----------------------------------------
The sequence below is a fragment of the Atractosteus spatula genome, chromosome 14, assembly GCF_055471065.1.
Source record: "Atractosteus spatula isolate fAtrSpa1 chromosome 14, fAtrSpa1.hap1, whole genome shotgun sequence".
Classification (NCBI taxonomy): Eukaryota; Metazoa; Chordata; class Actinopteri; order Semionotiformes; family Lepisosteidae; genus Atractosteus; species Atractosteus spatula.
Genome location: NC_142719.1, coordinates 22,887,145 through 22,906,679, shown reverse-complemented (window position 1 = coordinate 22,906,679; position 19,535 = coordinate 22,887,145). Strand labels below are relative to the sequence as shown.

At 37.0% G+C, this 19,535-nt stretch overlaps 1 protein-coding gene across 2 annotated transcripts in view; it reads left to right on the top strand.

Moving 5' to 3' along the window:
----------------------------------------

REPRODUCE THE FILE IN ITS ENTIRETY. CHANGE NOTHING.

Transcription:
The sequence below is a fragment of the Atractosteus spatula genome, chromosome 14, assembly GCF_055471065.1.
Source record: "Atractosteus spatula isolate fAtrSpa1 chromosome 14, fAtrSpa1.hap1, whole genome shotgun sequence".
Classification (NCBI taxonomy): Eukaryota; Metazoa; Chordata; class Actinopteri; order Semionotiformes; family Lepisosteidae; genus Atractosteus; species Atractosteus spatula.
Genome location: NC_142719.1, coordinates 22,887,145 through 22,906,679, shown reverse-complemented (window position 1 = coordinate 22,906,679; position 19,535 = coordinate 22,887,145). Strand labels below are relative to the sequence as shown.

At 37.0% G+C, this 19,535-nt stretch overlaps 1 protein-coding gene across 2 annotated transcripts in view; it reads left to right on the top strand.

Moving 5' to 3' along the window: